The SSMU general assembly ratifies the board members, once they have been chosen from a pool of applicants. Historically, all 12 board members have been ratified as a bloc. Yet in an unprecedented move this time around, the pro-BDS Democratize SSMU campaign supporters who had shown up to the general assembly forced a division of the motion to ratify the directors into 12 individual votes. My name was the sixth one. The first five directors were ratified with not enough opposition to even warrant counting the votes. When my name came up, over 100 students raised their placards in opposition to my ratification, and I was not ratified as a director.
I was blocked from participating in student government because of my Jewish identity and my affiliations with Jewish organizations.
A leader of the McGill BDS movement claimed her rationale for dividing the votes had to do with the fact that she did not like a few of the “names” on the list of nominations. There was not one word of discussion or debate about my qualifications for the position. I was simply voted down. And as soon as it was apparent that I was voted out of the position, the room irrupted in applause.
I have no doubt from the information circulated about me, and the campaign run against me prior to the vote, that this was about my Jewish identity, and nothing more. I was blocked from being able to participate in my student government because I am Jewish, because I have been affiliated with Jewish organizations and because I believe in the right to Jewish self-determination.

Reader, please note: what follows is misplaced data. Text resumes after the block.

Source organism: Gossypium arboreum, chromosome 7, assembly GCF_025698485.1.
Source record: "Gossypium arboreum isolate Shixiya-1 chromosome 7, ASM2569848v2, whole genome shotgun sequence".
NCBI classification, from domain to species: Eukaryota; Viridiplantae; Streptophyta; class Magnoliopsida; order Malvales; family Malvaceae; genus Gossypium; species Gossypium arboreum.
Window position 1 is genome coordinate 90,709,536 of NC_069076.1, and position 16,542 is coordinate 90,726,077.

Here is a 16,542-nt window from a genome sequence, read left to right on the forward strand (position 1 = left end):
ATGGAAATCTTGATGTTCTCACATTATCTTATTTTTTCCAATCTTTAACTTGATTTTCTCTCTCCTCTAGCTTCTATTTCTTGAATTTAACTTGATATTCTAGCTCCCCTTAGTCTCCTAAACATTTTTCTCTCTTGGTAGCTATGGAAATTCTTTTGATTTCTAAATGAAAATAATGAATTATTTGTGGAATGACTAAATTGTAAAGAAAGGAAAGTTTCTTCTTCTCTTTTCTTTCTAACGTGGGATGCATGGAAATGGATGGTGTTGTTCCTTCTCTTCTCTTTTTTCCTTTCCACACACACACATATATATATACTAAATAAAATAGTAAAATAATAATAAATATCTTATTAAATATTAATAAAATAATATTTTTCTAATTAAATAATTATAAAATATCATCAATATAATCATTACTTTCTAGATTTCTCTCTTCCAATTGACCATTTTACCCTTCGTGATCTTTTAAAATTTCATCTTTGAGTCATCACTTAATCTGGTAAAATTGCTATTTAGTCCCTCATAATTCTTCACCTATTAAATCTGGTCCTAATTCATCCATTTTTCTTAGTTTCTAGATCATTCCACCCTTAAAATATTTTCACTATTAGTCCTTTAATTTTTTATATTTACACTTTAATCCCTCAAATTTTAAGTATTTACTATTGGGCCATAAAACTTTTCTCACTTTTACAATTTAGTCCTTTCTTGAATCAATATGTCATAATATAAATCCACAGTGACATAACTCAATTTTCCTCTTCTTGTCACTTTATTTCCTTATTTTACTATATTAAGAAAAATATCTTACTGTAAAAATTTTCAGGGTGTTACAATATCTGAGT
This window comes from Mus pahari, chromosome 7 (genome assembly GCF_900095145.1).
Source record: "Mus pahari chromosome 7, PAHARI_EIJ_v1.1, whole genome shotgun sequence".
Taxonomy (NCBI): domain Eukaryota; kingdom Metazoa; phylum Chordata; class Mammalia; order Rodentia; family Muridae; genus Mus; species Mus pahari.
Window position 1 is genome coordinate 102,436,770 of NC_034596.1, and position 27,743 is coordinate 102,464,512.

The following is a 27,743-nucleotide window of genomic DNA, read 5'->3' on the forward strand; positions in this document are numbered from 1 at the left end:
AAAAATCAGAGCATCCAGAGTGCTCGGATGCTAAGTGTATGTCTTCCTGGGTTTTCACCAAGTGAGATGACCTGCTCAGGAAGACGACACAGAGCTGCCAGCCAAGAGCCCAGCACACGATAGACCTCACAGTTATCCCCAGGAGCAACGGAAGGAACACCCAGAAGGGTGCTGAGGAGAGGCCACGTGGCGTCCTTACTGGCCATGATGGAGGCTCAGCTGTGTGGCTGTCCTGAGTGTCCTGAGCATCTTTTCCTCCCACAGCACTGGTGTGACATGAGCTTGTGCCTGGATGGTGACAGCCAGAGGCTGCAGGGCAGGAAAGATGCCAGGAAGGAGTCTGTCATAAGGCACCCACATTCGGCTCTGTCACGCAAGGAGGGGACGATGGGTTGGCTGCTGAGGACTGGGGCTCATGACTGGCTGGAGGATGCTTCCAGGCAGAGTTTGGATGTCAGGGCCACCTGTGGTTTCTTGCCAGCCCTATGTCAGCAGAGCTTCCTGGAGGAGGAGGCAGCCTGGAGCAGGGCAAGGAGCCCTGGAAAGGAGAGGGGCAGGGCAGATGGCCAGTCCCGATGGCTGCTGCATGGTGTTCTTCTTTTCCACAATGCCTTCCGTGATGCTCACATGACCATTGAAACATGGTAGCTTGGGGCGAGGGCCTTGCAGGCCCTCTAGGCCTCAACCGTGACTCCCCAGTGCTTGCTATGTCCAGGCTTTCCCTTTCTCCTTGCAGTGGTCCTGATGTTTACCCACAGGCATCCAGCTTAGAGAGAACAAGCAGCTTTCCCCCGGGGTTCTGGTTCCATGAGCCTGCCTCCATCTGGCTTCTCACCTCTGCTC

The BDS supporters had accomplished their mission: they had succeeded in barring a Jewish student from participating in McGill’s student government. After me, two other directors were voted down, as well, because they also opposed the BDS movement and because they had attempted to support McGill’s Jewish students.
Time and time again, we have heard people say that “BDS is not anti-Semitic.” Yet if this were true, why did a BDS-led campaign name and shame me for my affiliation with a Jewish organization and call on students to remove me from student government for this reason? If BDS is not anti-Semitic, why was I barred from participating in student government because of my Jewish identity?
This experience was incredibly upsetting. Yet, as horrible as it has been, I remain positive. I am optimistic because of all the amazing support I have received from Jews and non-Jews, friends and acquaintances alike, telling me that they stand with me against this anti-Semitism. And more than anything, I am happy that McGill’s BDS supporters have finally come out of the shadows and proven that they will stop at nothing to impose their agenda on the rest of the student body. I am happy that the discriminatory agenda of McGill BDS that has been swept under the rug for years, is finally out in the open, so that we may all come together to defeat it.
More than anything, I am hopeful that McGill can learn a lesson from these events. I can only hope that I am the last Jewish student at McGill who will be barred from our student government for nothing more than their name and their Jewish identity.
Noah Lew is a third year undergraduate student at McGill University.